The carrier also cut the monthly rate for its consumer DSL service from $49.95 to $34.95, and the rate of its small-business service by $10 to $59.95 and $89.95, depending on the type of DSL service they buy. Residential users of Verizon’s Freedom local and long-distance bundle benefit from a $5 price cut, from $34.95 to $29.95, and Freedom for Business packages now offer a 20% discount. Moreover, Verizon has increased the downstream speed from 768K bit/sec to 1.5M bit/sec.

Also new is the bundling of Microsoft’s MSN 8.0 with Verizon’s DSL service. The software includes shared browser technology, advanced parental controls, e-mail virus protection, research and learning tools, financial management software, and photo posting and editing. Soon, Verizon will begin offering its Digital Companion service, which will let customers integrate calendars, address books and to-do lists with caller ID tracking, call dialing and forwarding.

“With the DSL guys getting so much cheaper, you have to wonder whether cable is still worth the extra $10 a month,” says Michael Harris, president of research firm Kinetic Strategies. “The cable guys think yes by default.”

Aiming to make the value of cable services clear, Comcast is rolling out what it hopes is the killer entertainment application. In conjunction with Samsung and Ucentric, the cable provider recently announced the first field trials for multi-TV personal video recording service. To be conducted with Comcast’s Philadelphia-area subscribers this summer, the service will let users extend digital recording capabilities to multiple TVs in the home. Users can select and control video recordings of programs from a single recording library shared among multiple TVs. The network consists of a Samsung digital set-top box running Ucentric’s software, and CD-player-sized devices attached to each TV.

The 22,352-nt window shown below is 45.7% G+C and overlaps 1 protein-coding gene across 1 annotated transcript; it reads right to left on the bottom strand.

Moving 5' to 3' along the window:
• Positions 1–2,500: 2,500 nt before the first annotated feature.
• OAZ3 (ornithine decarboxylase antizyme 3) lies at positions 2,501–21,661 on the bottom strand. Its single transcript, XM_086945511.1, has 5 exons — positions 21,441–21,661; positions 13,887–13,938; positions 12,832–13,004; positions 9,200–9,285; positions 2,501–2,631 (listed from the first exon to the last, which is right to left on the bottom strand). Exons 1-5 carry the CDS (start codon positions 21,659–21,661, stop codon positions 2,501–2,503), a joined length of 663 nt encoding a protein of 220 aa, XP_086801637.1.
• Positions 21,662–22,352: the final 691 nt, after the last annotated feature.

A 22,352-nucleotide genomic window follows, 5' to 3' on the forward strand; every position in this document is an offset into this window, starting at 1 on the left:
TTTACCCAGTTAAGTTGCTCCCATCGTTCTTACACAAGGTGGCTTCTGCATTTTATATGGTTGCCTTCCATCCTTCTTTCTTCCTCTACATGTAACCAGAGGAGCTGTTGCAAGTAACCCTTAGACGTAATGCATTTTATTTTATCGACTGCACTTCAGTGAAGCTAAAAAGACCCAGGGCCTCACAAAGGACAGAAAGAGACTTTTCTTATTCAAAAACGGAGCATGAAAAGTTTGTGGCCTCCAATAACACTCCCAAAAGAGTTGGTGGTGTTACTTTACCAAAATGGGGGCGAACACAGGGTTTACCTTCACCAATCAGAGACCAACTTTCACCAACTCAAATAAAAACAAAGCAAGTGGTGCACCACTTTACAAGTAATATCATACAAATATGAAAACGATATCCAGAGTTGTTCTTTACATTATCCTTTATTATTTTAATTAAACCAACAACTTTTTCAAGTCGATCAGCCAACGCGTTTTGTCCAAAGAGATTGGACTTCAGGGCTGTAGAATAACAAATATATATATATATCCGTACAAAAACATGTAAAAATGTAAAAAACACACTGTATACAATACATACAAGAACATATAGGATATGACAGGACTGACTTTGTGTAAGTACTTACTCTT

The Ucentric software also lets cable providers offer other services, such as a music jukebox and photo album. Pricing plans have not been announced.

“For Comcast, making the core entertainment service robust and compelling is a top priority,” Harris says.

Services snapshot

Broadband providers make their next moves.
Provider Offering Availability Price
BellSouthManaged Network VPN Service lets customers access their corporate VPNs over a variety of dedicated connections. Now$100 per month, per site, for DSL access; remote users with existing DSL service: $15 to $20 per user, depending on number of users.
ComcastMulti-TV personal video recorder service, in partnership with Ucentric and Samsung. Field trials expected to begin in June in the Philadelphia area. Not available
Cox CommunicationsSelf-installation and autoprovisioning lets new customers set up their own service.Varies by service area. No extra cost; basic Internet service costs $39.95 for Cox customers; $49.95 for non-customers (add $10 for optional modem rental).
VerizonWi-Fi-based broadband access to 1,000 pay phones in New York City.150 hot spots today; 1,000 by year-end. Price cuts took effect May 21.Hot spot connectivity is free to Verizon DSL customers. Price cut for consumers from $49.95 to $34.95; small-business rates have been cut by $10 to $59.95 and $89.95.